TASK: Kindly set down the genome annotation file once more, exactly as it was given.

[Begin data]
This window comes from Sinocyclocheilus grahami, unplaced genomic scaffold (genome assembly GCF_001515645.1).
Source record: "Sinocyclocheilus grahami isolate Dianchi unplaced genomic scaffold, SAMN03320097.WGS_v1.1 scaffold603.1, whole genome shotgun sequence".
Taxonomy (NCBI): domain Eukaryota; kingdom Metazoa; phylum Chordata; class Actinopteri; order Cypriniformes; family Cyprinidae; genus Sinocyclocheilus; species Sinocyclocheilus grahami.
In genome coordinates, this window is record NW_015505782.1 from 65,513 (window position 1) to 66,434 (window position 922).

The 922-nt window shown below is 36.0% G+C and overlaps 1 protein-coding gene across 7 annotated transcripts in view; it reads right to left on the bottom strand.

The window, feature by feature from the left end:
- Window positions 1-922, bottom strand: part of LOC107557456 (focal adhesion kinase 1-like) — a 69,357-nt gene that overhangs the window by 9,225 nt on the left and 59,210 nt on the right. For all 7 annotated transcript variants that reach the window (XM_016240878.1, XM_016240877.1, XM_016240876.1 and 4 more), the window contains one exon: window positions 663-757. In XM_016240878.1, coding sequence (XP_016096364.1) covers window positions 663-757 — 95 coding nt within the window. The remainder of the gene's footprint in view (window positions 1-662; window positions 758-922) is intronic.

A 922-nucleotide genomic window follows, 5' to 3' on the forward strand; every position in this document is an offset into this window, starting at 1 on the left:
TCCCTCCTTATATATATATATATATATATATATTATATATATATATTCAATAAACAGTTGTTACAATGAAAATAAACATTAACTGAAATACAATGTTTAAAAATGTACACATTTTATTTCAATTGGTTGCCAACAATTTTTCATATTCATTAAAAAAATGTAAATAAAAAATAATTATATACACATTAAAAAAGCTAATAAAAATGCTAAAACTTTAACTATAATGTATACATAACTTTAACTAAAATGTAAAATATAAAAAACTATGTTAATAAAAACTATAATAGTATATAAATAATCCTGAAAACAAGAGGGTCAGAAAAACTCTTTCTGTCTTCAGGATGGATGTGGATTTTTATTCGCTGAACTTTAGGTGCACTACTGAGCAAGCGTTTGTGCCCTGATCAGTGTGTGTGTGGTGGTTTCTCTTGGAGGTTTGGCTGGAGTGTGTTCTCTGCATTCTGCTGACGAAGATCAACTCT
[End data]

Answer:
This window comes from Sinocyclocheilus grahami, unplaced genomic scaffold (genome assembly GCF_001515645.1).
Source record: "Sinocyclocheilus grahami isolate Dianchi unplaced genomic scaffold, SAMN03320097.WGS_v1.1 scaffold603.1, whole genome shotgun sequence".
Taxonomy (NCBI): domain Eukaryota; kingdom Metazoa; phylum Chordata; class Actinopteri; order Cypriniformes; family Cyprinidae; genus Sinocyclocheilus; species Sinocyclocheilus grahami.
In genome coordinates, this window is record NW_015505782.1 from 65,513 (window position 1) to 66,434 (window position 922).

The 922-nt window shown below is 36.0% G+C and overlaps 1 protein-coding gene across 7 annotated transcripts in view; it reads right to left on the bottom strand.

The window, feature by feature from the left end:
- Window positions 1-922, bottom strand: part of LOC107557456 (focal adhesion kinase 1-like) — a 69,357-nt gene that overhangs the window by 9,225 nt on the left and 59,210 nt on the right. For all 7 annotated transcript variants that reach the window (XM_016240878.1, XM_016240877.1, XM_016240876.1 and 4 more), the window contains one exon: window positions 663-757. In XM_016240878.1, coding sequence (XP_016096364.1) covers window positions 663-757 — 95 coding nt within the window. The remainder of the gene's footprint in view (window positions 1-662; window positions 758-922) is intronic.

A 922-nucleotide genomic window follows, 5' to 3' on the forward strand; every position in this document is an offset into this window, starting at 1 on the left:
TCCCTCCTTATATATATATATATATATATATATTATATATATATATTCAATAAACAGTTGTTACAATGAAAATAAACATTAACTGAAATACAATGTTTAAAAATGTACACATTTTATTTCAATTGGTTGCCAACAATTTTTCATATTCATTAAAAAAATGTAAATAAAAAATAATTATATACACATTAAAAAAGCTAATAAAAATGCTAAAACTTTAACTATAATGTATACATAACTTTAACTAAAATGTAAAATATAAAAAACTATGTTAATAAAAACTATAATAGTATATAAATAATCCTGAAAACAAGAGGGTCAGAAAAACTCTTTCTGTCTTCAGGATGGATGTGGATTTTTATTCGCTGAACTTTAGGTGCACTACTGAGCAAGCGTTTGTGCCCTGATCAGTGTGTGTGTGGTGGTTTCTCTTGGAGGTTTGGCTGGAGTGTGTTCTCTGCATTCTGCTGACGAAGATCAACTCT